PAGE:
• You can try copying the ISOs contents to a partition and adding the boot.wim to the BCD Store via BcdEdit, however the correct way to do this is the steps below
    • This is not recommended, as Windows becomes a dual-boot setup when adding a bootable WIM to the BCD store; every boot will ask you to choose which install to boot to
  • Windows auto-configures WinRE [Windows Recovery Environment] during the OS install, which can be booted to in numerous ways that do not rely on the BCD Store

The most efficient way to accomplish what's asked is to perform the steps below, as MakeWinPEMedia will create a bootable partition not reliant on the BCD Store that can be selected from the BIOS/UEFI boot menu.

General Info:

WinPE is a self-contained boot WIM [Windows IMage] containing WinPE OCs [Optional Components]:

  • WinPE-Setup is required for Windows Setup, which has seven configuration passes:
    • Upon selecting Install: windowsPE
    • Setup boots to WinPE: offlineServicing
    • Setup boots to Windows: specialize, auditSystem, auditUser, oobeSystem

There are two routes for customizing a WinPE boot.wim/WinPE.wim/WinRE.wim:

  • Build your own:
    • Recommended over customizing an existing custom WIM, as it's more storage efficient and doesn't add a significant amount of time to customization

  • Create one using WinPESE, which creates a normal Windows GUI within WinPE:
    • Cons: the WinPE.wim/WinRE.wim balloons from ~320MB to ~1.5GB+, and the larger the WIM, the longer it takes to boot it, as all data within the WIM has to be mounted to a RAM disk [X:]
    • Pros: Offers a whole host of advanced troubleshooting tools and, if regularly capturing WIMs of the C: partition, allows for basic work to still be done while booted to WinPE


  1. Install the Windows ADK and WinPE files:
    1. ADK (Win7: AIK) for the version of Windows installed
      (Setup: Windows Preinstallation Environment)
    2. ≥ v1809: Windows PE Add-On is separate
      (ADK still required)
  2. Open an Admin terminal: WinKey+RpowershellCtrl+Shift+OK
    1. Update system PATH:
      (Update paths accordingly if not using Win10 or an x64 OS)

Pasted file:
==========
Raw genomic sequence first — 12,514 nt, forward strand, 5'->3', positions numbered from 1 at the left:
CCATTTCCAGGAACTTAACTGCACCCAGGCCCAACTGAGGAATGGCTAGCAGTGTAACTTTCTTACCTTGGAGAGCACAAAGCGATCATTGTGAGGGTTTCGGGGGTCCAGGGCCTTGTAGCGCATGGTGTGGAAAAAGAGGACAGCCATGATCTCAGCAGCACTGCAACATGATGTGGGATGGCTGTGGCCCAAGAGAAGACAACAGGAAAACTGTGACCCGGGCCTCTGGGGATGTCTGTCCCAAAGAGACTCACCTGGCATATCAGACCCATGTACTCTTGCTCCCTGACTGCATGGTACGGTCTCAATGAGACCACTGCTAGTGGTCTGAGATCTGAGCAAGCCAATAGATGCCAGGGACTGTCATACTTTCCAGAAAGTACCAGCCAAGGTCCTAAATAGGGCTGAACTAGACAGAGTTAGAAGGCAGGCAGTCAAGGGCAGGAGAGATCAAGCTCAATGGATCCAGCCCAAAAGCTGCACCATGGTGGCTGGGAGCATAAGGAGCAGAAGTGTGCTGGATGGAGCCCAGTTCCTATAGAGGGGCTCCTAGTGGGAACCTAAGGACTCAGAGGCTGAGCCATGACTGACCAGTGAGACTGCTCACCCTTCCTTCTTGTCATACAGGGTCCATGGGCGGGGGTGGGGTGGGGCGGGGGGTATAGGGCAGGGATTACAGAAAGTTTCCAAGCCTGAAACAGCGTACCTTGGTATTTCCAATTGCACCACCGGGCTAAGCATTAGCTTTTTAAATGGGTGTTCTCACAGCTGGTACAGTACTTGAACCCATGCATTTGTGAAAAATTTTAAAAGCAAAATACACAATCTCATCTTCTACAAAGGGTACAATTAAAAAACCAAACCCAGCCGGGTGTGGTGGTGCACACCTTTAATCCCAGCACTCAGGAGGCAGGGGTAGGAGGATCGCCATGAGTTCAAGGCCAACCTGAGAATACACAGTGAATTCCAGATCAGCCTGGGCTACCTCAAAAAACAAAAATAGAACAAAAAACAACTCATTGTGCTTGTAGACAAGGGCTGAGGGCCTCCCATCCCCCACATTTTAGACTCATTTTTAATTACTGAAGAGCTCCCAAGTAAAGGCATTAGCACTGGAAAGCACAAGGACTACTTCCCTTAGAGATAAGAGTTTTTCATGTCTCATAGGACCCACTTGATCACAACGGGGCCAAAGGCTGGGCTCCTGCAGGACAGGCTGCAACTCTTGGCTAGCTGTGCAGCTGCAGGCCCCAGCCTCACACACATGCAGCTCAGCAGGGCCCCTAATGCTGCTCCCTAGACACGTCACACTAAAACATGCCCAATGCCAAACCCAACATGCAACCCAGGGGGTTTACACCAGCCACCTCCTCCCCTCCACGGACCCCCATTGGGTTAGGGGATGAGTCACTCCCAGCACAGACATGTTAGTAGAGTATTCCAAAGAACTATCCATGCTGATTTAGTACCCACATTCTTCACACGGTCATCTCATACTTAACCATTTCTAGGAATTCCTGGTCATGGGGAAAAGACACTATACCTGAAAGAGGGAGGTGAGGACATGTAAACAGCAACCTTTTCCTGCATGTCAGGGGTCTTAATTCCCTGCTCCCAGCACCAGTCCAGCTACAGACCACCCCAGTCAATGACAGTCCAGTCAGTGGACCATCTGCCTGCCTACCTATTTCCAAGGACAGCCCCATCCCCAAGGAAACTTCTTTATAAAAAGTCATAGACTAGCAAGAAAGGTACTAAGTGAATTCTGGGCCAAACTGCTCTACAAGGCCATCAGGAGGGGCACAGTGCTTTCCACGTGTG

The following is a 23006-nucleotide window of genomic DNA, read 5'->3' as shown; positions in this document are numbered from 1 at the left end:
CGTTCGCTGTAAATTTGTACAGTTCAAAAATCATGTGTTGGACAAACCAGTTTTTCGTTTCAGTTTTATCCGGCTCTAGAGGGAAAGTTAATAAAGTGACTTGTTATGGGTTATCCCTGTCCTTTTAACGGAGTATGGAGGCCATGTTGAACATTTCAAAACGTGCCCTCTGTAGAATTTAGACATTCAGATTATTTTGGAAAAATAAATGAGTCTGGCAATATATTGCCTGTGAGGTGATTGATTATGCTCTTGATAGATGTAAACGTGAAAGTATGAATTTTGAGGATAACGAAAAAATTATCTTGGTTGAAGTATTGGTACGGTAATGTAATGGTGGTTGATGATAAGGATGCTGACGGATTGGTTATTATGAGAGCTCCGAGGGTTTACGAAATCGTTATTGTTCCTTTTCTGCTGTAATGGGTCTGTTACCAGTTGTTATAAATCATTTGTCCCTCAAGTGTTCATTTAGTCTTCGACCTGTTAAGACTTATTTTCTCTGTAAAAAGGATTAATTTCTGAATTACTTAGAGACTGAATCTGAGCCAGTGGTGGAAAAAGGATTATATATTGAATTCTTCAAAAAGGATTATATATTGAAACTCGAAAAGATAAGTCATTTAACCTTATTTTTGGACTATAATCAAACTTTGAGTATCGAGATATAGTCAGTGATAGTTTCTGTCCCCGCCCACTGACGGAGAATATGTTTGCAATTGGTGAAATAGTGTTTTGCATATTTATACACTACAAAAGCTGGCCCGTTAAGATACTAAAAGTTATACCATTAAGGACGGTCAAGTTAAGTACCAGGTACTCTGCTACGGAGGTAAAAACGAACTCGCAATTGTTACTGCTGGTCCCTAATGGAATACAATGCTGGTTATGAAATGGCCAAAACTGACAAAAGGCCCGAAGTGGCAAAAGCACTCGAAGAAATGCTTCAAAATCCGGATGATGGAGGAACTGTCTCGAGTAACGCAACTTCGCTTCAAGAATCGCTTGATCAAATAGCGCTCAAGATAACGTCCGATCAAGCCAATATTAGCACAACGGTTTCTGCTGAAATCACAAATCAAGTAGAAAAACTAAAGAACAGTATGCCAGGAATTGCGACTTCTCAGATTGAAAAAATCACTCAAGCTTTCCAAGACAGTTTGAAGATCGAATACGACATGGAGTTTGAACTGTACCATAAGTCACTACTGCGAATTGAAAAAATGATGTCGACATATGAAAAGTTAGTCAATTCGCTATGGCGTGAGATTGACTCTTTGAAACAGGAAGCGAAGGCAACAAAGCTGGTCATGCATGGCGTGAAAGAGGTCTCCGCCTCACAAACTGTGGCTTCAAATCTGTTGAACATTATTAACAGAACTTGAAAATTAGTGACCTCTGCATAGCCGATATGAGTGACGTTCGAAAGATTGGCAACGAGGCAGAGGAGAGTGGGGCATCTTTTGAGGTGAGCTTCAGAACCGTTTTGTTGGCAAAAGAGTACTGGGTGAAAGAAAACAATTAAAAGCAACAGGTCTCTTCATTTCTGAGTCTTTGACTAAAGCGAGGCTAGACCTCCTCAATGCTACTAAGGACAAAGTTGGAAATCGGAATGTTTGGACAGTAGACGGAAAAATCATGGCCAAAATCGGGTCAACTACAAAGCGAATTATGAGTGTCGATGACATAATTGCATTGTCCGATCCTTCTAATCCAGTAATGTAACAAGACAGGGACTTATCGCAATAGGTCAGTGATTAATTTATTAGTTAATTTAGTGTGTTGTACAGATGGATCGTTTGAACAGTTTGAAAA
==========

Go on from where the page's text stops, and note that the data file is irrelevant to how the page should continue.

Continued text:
Cmd /c Setx /M Path "%PATH%;C:\Program Files (x86)\Windows Kits\10\Assessment and Deployment Kit\Deployment Tools;C:\Program Files (x86)\Windows Kits\10\Assessment and Deployment Kit\Deployment Tools\amd64\BCDBoot;C:\Program Files (x86)\Windows Kits\10\Assessment and Deployment Kit\Deployment Tools\amd64\DISM;C:\Program Files (x86)\Windows Kits\10\Assessment and Deployment Kit\Deployment Tools\amd64\Oscdimg;C:\Program Files (x86)\Windows Kits\10\Assessment and Deployment Kit\Deployment Tools\WSIM;C:\Program Files (x86)\Windows Kits\10\Assessment and Deployment Kit\Windows Preinstallation Environment;"
    2. Close, then reopen, the Admin terminal to reload $env:PATH

Build WinPE Filesystem

  1. Required:
    1. Mount WinPE boot image:
      # Load ADK variables:
        Cmd /K "C:\Program Files (x86)\Windows Kits\10\Assessment and Deployment Kit\Deployment Tools\DandISetEnv.bat"
      # Copy WinPE files to working directory C:\WinPE:
        CopyPE amd64 "C:\WinPE"
      # Mount WinPE WIM:
        Dism /Mount-Image /ImageFile:"C:\WinPE\media\sources\boot.wim" /Index:1 /MountDir:"C:\WinPE\mount"
    2. Add WinPE Optional Components:
      # Create OCs directory link in working directory C:\WinPE:
        MkLink /J "C:\Program Files (x86)\Windows Kits\10\Assessment and Deployment Kit\Windows Preinstallation Environment\amd64\WinPE_OCs" "C:\WinPE\OCs"
      # Add OCs: (OC and language CABs required for each OC)
        Dism /Add-Package /Image:"C:\WinPE\mount" /PackagePath:"C:\WinPE\OCs\<name>.cab"
        Dism /Add-Package /Image:"C:\WinPE\mount" /PackagePath:"C:\WinPE\OCs\en-us\<name>_en-us.cab"
      The following are the minimum I recommend:
      (dependencies exist, add in the order listed)
      • PreReqs: